Have you been able to watch any of the live-streaming from the RootsTech 2019 Conference? I’ve been glued to my computer screen whenever possible.
While my blog will be shorter this week due to my RootsTech binge watching, I wanted to share some great tips from one of the sessions while fresh in my mind.
The session titled “Why and How to Put Yourself in Your Family History” was a Ted Talk format with three speakers providing content and viewpoints on this topic.
Amy Johnson Crow, author and host of the Generations Café podcast share specific stories about her grandma, reminding us of the value of captured stories, no matter the format. One of her family treasures is a three-ring notebook that her Grandma used to write down stories about growing up, featuring her siblings, her parents and grandparents. Don’t we all wish we had something like that? Her key message to all of us is that we also need to capture our own stories for future generations. We might be the only ones who can tell that story about Grandma. Don’t worry about the format—typed, dictated, long hand or video. It doesn’t matter if your stories are in chronological order. Our descendants will be grateful to have those stories.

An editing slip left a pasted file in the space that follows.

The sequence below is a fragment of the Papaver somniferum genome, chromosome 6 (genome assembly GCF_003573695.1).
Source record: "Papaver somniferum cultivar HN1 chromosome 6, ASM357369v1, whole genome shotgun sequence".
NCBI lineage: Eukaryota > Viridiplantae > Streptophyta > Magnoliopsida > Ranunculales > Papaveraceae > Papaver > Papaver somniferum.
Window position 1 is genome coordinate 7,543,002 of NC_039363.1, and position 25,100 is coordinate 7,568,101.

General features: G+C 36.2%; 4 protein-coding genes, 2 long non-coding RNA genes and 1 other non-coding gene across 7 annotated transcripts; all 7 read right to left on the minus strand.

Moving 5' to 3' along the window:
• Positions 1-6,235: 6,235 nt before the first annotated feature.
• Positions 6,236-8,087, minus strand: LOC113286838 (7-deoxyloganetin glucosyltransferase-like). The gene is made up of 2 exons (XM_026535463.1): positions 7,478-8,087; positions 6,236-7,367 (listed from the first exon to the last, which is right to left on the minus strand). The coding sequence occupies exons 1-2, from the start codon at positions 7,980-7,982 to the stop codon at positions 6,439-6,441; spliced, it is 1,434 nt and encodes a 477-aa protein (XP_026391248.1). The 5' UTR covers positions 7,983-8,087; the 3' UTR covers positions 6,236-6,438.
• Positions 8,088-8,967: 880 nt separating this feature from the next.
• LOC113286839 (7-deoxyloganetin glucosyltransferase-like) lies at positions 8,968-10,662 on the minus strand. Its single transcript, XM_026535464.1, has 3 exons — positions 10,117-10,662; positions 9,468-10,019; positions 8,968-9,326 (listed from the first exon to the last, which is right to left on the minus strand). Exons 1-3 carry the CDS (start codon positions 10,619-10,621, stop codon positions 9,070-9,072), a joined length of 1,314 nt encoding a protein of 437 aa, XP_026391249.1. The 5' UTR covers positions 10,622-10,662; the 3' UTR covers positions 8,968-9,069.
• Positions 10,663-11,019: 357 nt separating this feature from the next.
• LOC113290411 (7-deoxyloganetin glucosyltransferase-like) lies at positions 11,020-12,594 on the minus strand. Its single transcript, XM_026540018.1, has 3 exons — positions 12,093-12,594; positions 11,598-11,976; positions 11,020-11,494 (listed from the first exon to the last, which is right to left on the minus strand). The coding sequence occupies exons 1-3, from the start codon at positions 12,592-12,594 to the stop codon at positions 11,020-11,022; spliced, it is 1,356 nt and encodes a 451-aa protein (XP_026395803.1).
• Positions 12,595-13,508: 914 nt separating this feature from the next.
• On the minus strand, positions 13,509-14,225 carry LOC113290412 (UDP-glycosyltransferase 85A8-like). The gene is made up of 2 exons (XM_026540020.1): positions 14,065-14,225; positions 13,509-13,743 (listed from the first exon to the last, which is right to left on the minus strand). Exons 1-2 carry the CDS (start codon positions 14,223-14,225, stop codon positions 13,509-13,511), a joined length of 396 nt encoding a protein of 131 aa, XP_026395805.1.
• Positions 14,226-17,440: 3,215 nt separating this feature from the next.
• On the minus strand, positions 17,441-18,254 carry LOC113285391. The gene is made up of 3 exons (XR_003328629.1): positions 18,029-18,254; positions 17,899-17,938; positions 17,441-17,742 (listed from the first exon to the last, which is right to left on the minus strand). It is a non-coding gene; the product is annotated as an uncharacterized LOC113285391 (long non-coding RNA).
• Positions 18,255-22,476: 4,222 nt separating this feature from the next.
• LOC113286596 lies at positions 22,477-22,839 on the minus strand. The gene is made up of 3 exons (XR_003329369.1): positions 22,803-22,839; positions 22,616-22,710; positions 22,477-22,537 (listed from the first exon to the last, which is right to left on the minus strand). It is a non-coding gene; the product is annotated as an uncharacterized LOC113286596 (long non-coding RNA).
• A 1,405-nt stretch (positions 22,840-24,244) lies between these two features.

Curt Witcher, senior manager of the Genealogy Center, discussed the power of story and focused on the scientific evidence of stories and why they are such an integral part of the human experience. Hearing stories light up our brains like no other activity and create meaningful, neurological processes. He went on to note studies have shown how children who grow up with stories are better set up to succeed, accept change and diversity, and are better able to bounce back from tragedies.
Scott Fisher, host of the Extreme Genes radio show, provided tips on how to capture those interviews with family members, capturing those stories. Here are some great tips from him:
Your challenge this week is to quickly write down one story that you remember about yourself, a sibling, a parent or a grandparent. Don’t get hung up on format or grammar or try to self-edit as you write. Just write it down in your own words. What if you did this every week? Or once a month? What a treasure trove your family would have!
Curt Witcher referenced this quote from Alex Haley. It is so appropriate for those of us who “do” family history.
“In all of us there is a hunger, marrow-deep, to know our heritage, to know who we are and where we came from.”
With a lifelong passion for genealogy and history, the author enjoys the opportunity to share genealogy tidbits, inspiring others to research and write their family story.